We asked some experts about the graphic look of the 2016 nominees.
It’s hard to escape the upcoming presidential election as slogans, hashtags, and sound bites continue to remind us that America will have a new Commander-in-Chief come November. While some of the 2016 campaigns may appear alien, the way they’re designed remains marketable. “Candidates aren’t worrying too much about their graphic look,” says author Steven Heller, co-chair of SVA MFA Design. “On Christmas you expect to see green, red, and white, and in US politics, you expect to see red, white, and blue.”
Much like anyone, a voter’s first impression of a candidate is visual. If designed well, images or a catchy trademark can embody ideological values or altruistic meaning—directly or subliminally—allowing a nominee to be represented no matter where they are. But in a digital age of constant engagement, some say political design has become boring, demonstrating yet another example of America’s obsession with corporate branding.
“From the 20s to 60s, buttons, banners, and clappers were really in their prime and you didn’t see the candidates that much,” says Heller. “Design was important then because reaching the public was so important and there weren’t that many outlets in which you could do that through. There weren’t commercials on television or commercials on radio so the way your reached the public was through personal appearances and posters. A lot more was riding on design.”
With millions of dollars being poured into campaigns, political marketing—where television ads this election will reap in an estimated total of $5.8 billion—is certainly important but standout design is few and far between. After campaigns launched last year, the internet became buzzing with critiques of each presidential hopeful’s visual identity, whether it was Jeb Bush’s exclamation point or Donald Trump’s mobile banner attempt.
“They seem to be following the same design traditions each election cycle with a few standouts,” says Heller. He explains that slight changes in design are more likely to occur when a candidate falls outside the political norm, one example being the look behind President Obama’s 2008 campaign, and the creation of a distinct brand that many of this year’s contenders—like Bernie Sanders—have taken cues from.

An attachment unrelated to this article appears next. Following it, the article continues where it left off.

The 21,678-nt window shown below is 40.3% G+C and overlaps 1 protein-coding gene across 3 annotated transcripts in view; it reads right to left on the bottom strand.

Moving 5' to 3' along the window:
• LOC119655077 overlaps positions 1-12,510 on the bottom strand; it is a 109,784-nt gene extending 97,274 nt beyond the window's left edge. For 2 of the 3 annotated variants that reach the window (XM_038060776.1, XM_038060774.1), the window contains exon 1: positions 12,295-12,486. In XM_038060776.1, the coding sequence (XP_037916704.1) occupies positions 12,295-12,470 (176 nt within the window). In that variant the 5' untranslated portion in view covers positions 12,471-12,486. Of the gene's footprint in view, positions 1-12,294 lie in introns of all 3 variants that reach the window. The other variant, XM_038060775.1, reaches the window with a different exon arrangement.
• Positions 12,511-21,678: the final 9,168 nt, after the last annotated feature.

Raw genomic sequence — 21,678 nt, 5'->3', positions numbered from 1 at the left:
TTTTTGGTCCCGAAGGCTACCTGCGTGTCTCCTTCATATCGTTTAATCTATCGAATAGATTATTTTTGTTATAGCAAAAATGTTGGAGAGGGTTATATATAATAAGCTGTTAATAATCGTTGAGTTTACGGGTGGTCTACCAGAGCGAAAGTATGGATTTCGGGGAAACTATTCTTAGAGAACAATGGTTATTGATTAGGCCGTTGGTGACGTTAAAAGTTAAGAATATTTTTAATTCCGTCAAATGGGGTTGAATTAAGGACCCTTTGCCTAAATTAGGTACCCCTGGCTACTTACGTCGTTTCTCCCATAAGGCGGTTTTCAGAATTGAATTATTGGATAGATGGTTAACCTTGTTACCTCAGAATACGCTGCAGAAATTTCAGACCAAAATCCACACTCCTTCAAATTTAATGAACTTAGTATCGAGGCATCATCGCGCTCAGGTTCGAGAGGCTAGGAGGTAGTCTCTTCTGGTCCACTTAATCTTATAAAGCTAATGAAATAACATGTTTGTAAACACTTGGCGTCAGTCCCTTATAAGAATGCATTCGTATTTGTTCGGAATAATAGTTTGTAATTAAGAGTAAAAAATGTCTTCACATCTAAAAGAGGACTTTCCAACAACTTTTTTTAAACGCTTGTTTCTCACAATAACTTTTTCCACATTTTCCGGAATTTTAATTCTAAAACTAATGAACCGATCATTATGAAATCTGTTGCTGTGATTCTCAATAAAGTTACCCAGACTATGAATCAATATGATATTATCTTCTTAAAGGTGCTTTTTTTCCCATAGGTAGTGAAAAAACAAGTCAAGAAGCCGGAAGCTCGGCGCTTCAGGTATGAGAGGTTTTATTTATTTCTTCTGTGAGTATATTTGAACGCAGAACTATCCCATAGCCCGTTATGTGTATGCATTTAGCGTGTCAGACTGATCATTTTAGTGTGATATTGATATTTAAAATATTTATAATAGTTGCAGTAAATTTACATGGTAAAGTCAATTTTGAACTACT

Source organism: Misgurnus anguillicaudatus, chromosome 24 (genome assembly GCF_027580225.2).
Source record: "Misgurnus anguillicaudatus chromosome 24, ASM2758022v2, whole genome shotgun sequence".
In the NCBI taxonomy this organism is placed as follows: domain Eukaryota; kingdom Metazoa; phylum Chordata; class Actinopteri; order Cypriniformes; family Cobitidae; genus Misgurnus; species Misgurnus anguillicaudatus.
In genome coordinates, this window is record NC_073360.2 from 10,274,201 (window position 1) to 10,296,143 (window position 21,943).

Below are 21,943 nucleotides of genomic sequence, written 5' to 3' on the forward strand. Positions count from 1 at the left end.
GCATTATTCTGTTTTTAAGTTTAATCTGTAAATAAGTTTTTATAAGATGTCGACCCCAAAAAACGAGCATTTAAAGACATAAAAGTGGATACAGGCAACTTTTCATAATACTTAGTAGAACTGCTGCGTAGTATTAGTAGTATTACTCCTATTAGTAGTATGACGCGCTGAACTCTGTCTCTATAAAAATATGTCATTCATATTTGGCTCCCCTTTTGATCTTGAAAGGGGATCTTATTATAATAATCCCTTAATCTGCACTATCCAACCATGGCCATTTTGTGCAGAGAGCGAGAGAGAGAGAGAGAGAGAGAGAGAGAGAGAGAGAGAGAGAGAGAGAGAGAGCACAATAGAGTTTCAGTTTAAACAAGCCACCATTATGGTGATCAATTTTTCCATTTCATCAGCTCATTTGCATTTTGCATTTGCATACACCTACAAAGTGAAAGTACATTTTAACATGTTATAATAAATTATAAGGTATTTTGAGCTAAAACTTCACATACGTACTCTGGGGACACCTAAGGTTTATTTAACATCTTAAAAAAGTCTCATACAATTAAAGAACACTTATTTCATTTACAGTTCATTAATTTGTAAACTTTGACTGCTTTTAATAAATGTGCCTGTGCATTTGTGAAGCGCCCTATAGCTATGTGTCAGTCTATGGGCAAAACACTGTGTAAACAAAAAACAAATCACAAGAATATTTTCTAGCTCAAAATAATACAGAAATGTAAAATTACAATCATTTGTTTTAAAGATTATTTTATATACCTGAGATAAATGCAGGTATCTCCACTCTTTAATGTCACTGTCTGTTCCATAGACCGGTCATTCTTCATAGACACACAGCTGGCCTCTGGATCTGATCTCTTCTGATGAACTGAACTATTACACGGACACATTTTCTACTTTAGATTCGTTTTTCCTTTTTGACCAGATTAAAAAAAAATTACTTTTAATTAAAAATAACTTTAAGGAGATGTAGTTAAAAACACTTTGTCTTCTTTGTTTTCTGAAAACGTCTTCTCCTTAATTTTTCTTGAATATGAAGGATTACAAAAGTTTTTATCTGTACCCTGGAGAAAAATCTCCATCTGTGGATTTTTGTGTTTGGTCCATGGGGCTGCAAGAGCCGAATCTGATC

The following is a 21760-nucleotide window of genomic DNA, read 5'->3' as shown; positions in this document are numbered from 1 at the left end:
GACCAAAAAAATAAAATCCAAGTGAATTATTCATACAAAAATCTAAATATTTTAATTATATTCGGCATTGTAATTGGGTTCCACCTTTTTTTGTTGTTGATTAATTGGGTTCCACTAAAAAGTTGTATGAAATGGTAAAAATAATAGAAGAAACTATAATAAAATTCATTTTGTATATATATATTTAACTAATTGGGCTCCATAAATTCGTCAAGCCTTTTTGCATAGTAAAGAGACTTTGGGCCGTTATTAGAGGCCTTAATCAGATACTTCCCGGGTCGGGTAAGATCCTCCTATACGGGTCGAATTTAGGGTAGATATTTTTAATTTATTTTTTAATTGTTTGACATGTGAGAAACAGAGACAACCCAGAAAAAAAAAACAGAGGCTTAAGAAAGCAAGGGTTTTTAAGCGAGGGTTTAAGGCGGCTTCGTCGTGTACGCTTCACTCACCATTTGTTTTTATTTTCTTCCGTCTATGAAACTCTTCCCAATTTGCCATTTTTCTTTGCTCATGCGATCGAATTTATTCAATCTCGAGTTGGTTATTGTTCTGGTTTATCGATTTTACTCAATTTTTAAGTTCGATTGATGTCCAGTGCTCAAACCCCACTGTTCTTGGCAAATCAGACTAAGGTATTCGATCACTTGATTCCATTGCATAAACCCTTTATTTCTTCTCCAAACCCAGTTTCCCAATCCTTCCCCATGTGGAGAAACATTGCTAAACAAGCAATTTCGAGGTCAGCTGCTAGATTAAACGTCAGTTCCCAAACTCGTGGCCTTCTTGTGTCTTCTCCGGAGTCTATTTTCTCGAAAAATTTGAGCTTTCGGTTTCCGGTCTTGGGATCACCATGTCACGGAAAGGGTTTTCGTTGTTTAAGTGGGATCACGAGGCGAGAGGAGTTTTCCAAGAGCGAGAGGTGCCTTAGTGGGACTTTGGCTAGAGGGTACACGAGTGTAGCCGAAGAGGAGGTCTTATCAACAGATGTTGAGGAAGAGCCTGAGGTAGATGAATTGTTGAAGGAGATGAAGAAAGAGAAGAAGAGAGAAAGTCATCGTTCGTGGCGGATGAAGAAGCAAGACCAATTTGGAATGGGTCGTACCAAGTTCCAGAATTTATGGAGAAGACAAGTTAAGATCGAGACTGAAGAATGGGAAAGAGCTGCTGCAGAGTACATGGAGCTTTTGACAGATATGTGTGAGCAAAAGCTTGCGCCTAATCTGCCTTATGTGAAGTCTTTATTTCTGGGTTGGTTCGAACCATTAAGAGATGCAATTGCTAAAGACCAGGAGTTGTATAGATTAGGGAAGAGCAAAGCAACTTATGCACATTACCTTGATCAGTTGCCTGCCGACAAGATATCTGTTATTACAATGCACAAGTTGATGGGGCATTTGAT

Obama’s light blue logo meant something symbolically,” Heller tells The Creators Project. “It felt like the sky. Sky blue suggests a new beginning or a new tomorrow. It suggests that we can reach for the stars or look towards a brighter day.”
Although none of this year’s candidates project the same sentiments as Obama’s style, one who’s still managing to successfully communicate values through a brand is Hillary Clinton. “From a design perspective, I think Hillary’s logo is inspired,” says Jo Barnard, co-founder of London-based design studio morrama. “The bold use of the H without reference to her name was brave but paid off. It’s left her with such an adaptable shape that even when made into a chicken it’s still recognizable. Her visual identity is slick and carries successfully across all her print and digital platforms. None of the other candidates come even close.”
Like it or not, Trump’s extreme comments and use of celebrity makes his brand equally memorable. “This is branding,” explains Barnard, indicating the doctoring of photos or popular posters that Trump cunningly uses to his benefit. “Not in the way we would normally assume, but he is still aiming, and I think succeeding, to convey the message of, ‘I am not going to follow the rules.’” Clinton has easily spent the most on her campaign and the result is visual communication spread unanimous throughout multiple platforms—an achievement difficult for even the largest corporation. But as Trump has proven with his low-funded ad space, there may be a more to a brand’s success than a sleek design team.
“Hillary has poured time and money into a meticulously prepared campaign that has the risk of feeling sterile and rehearsed,” says Barnard. “Bernie on the other hand can win hearts with his words and appears closer to his voters because he doesn't stand behind a wall of brand guidelines. He also hasn't spent anywhere near as much money so I guess you will know whether expensive brand management wins the election when the results come through.”
What do you think of the design this election cycle? Let us know @CreatorsProject or in the comments below.